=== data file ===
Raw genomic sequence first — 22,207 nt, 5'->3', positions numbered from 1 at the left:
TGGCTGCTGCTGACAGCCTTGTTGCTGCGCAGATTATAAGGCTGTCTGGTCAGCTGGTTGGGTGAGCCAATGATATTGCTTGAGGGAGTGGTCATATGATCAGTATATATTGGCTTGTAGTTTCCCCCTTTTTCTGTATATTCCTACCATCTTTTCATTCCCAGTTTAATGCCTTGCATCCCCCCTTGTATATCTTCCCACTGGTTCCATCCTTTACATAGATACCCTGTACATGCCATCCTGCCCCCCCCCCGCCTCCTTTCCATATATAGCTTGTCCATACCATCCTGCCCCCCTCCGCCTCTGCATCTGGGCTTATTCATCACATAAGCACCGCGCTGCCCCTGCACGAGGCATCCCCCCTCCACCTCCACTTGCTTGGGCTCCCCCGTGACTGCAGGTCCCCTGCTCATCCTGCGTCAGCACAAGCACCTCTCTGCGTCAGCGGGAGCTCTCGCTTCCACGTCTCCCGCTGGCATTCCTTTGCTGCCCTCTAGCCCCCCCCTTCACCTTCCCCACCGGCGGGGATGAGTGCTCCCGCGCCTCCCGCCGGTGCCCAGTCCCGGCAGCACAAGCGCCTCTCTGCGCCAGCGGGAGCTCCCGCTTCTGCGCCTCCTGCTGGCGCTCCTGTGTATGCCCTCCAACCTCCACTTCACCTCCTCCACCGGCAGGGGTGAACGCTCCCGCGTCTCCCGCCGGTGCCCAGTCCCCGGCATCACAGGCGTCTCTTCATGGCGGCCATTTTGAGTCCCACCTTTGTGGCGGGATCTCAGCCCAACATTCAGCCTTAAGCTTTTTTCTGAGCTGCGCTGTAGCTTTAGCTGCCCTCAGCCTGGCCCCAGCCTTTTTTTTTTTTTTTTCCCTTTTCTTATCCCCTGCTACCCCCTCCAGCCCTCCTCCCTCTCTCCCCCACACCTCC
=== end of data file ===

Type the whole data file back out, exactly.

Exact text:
Raw genomic sequence first — 22,207 nt, 5'->3', positions numbered from 1 at the left:
TGGCTGCTGCTGACAGCCTTGTTGCTGCGCAGATTATAAGGCTGTCTGGTCAGCTGGTTGGGTGAGCCAATGATATTGCTTGAGGGAGTGGTCATATGATCAGTATATATTGGCTTGTAGTTTCCCCCTTTTTCTGTATATTCCTACCATCTTTTCATTCCCAGTTTAATGCCTTGCATCCCCCCTTGTATATCTTCCCACTGGTTCCATCCTTTACATAGATACCCTGTACATGCCATCCTGCCCCCCCCCCGCCTCCTTTCCATATATAGCTTGTCCATACCATCCTGCCCCCCTCCGCCTCTGCATCTGGGCTTATTCATCACATAAGCACCGCGCTGCCCCTGCACGAGGCATCCCCCCTCCACCTCCACTTGCTTGGGCTCCCCCGTGACTGCAGGTCCCCTGCTCATCCTGCGTCAGCACAAGCACCTCTCTGCGTCAGCGGGAGCTCTCGCTTCCACGTCTCCCGCTGGCATTCCTTTGCTGCCCTCTAGCCCCCCCCTTCACCTTCCCCACCGGCGGGGATGAGTGCTCCCGCGCCTCCCGCCGGTGCCCAGTCCCGGCAGCACAAGCGCCTCTCTGCGCCAGCGGGAGCTCCCGCTTCTGCGCCTCCTGCTGGCGCTCCTGTGTATGCCCTCCAACCTCCACTTCACCTCCTCCACCGGCAGGGGTGAACGCTCCCGCGTCTCCCGCCGGTGCCCAGTCCCCGGCATCACAGGCGTCTCTTCATGGCGGCCATTTTGAGTCCCACCTTTGTGGCGGGATCTCAGCCCAACATTCAGCCTTAAGCTTTTTTCTGAGCTGCGCTGTAGCTTTAGCTGCCCTCAGCCTGGCCCCAGCCTTTTTTTTTTTTTTTTCCCTTTTCTTATCCCCTGCTACCCCCTCCAGCCCTCCTCCCTCTCTCCCCCACACCTCC